Thursday, September 13, 2018

My Twitter Conversation with Catholic Democrats about "Tremendous Push Back" Against Viganò Crowd's Homophobia: Where Is That Push Back Taking Place?

Here's an exchange I had on Twitter yesterday with Catholic Democrats:

The exchange began with Catholic Democrats responding to Christopher Stroop, who had tweeted the following:

A Catholic priest in Chicago planned to burn a Rainbow flag. The archdiocese stopped it, but this is tellings, as the church is trying to shift the blame for abuse to homosexuality. Nice exposé, Carrie Maxwell and @WindyCityTimes! 
#EmptyThePews #LGBTQ

Catholic Democrats replied:

Let's be clear, though - there are some, especially a faction of right wing ideologues, who are trying to shift blame for crisis to gay priests. There has been tremendous push back from others w/in the Church. It's not accurate to say "the Church" as a whole is trying to do so.

To which I said

1) I'd say that "tremendous push back" is a relative term. Where is this tremendous push back taking place? Who's pushing back tremendously? 
I see some push back. 
2) But I also hear a lot of hate being poured out in Catholic circles, and notice a lot of silence on the part leading Catholic journalists about the homophobic hate connected to the Viganò charges — even when those journalists are pushing back against Viganò's false charges.

Catholic Democrats then responded to me, telling me that "some push back = tremendous push back," and, when I reiterated that the term "tremendous" seems to me a stretch and that even among journalists challenging Viganò's "testimony," I don't see a lot of attention to the homophobic basis of that "testimony," he responded,

We respect your opinion, but honestly, we disagree. We've seen a lot of very vocal push back from academics, journalists, etc., at least here on Twitter. No doubt, though, that there could be a lot more.

And, because I'm not one to leave things like this alone (my own humanity is at stake in these exchanges), I of course kept right on needling, telling him that he might do us all a service by compiling a reading list of all the vocal push back from Catholics academics and journalists to the homophobia pouring out in Catholic circles in the wake of the Viganò letter, and that it might be a good idea to call together a representative group of out queer Catholics and ask us — for a change — what we think and how we feel about the homophobic hate washing through U.S. Catholicism all over again now, and the usual silence of the Catholic intellectual sphere (media, academics, leaders of Catholic political groups) about that hate.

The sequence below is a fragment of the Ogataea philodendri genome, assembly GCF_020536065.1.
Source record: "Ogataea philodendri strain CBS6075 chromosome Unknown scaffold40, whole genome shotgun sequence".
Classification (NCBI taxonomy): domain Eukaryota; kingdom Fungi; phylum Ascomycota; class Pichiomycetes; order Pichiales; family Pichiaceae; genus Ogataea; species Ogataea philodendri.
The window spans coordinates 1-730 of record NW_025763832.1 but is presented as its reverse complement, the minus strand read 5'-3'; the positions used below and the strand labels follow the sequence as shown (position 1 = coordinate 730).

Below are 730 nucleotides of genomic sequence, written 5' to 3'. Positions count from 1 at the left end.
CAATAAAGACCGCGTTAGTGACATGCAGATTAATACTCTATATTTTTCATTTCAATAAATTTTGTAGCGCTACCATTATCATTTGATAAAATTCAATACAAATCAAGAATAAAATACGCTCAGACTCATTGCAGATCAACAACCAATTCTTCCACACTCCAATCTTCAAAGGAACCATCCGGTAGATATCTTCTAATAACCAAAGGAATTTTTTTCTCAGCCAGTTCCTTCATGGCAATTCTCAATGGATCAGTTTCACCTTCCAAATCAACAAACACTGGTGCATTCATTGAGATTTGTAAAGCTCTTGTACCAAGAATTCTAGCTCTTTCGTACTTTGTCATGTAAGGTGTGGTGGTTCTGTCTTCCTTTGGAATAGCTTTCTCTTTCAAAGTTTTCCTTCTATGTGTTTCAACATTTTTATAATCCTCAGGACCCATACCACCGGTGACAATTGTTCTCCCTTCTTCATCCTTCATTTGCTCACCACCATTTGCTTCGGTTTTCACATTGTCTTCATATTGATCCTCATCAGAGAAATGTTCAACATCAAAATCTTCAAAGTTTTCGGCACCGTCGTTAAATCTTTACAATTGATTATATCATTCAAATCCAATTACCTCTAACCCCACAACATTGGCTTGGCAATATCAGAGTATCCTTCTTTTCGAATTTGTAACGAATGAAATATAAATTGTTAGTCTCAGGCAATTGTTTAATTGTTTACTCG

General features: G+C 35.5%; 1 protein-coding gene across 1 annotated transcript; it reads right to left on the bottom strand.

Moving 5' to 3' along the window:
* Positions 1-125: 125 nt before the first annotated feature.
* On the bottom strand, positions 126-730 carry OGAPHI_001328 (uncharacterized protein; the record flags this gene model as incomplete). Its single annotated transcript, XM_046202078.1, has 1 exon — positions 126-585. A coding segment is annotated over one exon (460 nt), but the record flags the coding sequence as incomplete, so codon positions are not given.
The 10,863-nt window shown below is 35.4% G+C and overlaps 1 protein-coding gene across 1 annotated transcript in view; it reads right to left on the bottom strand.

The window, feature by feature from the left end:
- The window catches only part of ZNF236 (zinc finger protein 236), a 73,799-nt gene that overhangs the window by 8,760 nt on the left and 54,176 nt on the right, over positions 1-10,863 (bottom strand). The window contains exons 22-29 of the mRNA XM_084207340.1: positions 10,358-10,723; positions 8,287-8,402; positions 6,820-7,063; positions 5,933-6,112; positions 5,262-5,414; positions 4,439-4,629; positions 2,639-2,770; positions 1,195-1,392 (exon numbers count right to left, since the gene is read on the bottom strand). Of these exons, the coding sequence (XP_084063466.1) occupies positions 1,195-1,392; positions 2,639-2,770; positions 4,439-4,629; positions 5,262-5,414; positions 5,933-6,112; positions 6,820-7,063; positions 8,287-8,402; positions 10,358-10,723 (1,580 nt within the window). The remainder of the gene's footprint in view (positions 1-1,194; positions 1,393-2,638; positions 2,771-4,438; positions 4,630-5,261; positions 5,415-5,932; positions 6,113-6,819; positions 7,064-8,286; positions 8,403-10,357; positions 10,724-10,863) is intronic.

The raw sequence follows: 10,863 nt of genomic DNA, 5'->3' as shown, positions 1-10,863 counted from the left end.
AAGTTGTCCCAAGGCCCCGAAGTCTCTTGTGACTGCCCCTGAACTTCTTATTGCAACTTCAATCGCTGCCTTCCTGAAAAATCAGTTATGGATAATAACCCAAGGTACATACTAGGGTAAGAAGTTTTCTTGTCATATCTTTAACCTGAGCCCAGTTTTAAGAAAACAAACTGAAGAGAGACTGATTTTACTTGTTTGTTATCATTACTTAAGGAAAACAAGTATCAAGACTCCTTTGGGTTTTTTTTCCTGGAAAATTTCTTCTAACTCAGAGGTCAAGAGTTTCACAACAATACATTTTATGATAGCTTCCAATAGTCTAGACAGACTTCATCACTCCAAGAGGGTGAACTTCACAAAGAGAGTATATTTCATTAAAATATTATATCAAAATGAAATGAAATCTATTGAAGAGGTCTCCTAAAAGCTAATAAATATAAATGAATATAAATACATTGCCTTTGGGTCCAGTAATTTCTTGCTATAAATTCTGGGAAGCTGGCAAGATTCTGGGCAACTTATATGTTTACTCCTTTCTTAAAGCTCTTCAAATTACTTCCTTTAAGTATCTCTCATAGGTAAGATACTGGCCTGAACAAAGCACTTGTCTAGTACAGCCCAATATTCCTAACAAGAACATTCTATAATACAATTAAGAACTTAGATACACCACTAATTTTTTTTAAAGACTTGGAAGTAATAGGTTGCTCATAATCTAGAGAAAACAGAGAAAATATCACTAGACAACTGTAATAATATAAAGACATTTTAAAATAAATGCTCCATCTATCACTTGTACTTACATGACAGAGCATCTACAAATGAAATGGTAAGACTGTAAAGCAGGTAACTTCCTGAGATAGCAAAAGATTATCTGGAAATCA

In other words, it might be a time to let us speak for ourselves, and to listen respectfully, and not dismiss our testimony out of hand. All of this might go a long way to shifting the dynamics that caused 6 in 10 white Catholics to vote for Trump.

It's time for such discussion.

Catholic Democrats thought that was a good idea. I have yet to see the reading list demonstrating the "tremendous push back" against the wave of homophobic hate now sweeping through U.S. Catholicism. And I won't hold my breath as I wait for Catholic "liberals" to create a forum in which we, the constantly defined and voiceless, finally get a chance to speak back to them in our own voices, as they make claims on our behalf that radically impinge on our lives and our connection to the church, but do not invite us into these defining conversations.

There has been a lot of nice talk for years about how this is a "good idea."

It's never followed by action.

And the same old voices — overwhelmingly heterosexual male ones — keep right on speaking shamelessly on behalf of those of us who are queer, as if we're voiceless and too dumb to speak for ourselves, and knocking us back into place the moment we open our mouths and ask to be included in the conversations that define us and our connection to the church.

You'd think after 6 in 10 white Catholics chose to vote for Donald Trump, and he is stacking the Supreme Court with more right-wing white Catholics and has surrounded himself in his federal administration with right-wing white Catholics, those fellows might finally have realized that their approach to these and other matters of inclusion, catholicity, standing with and listening to those on the margins, is a tad bit flawed. Is not working….

But they go right on doing the same old thing despite how it's not working, hoping to produce good results that simply don't come — because their conversation remains so stiflingly narrow, riddled with injustice, and uninformed by critical awareness of how their own unexamined unmerited power and privilege as heterosexual males cripples their vision of the world around them. 

Unexamined power and privilege are enormously blinding. You can't see far and wide when you take for granted the limited perspective afforded to you by your unmerited and unexamined power and privilege, and when you knock right back into place those "beneath" you as they try to offer you wider perspectives that come from positions of vulnerability and marginality.

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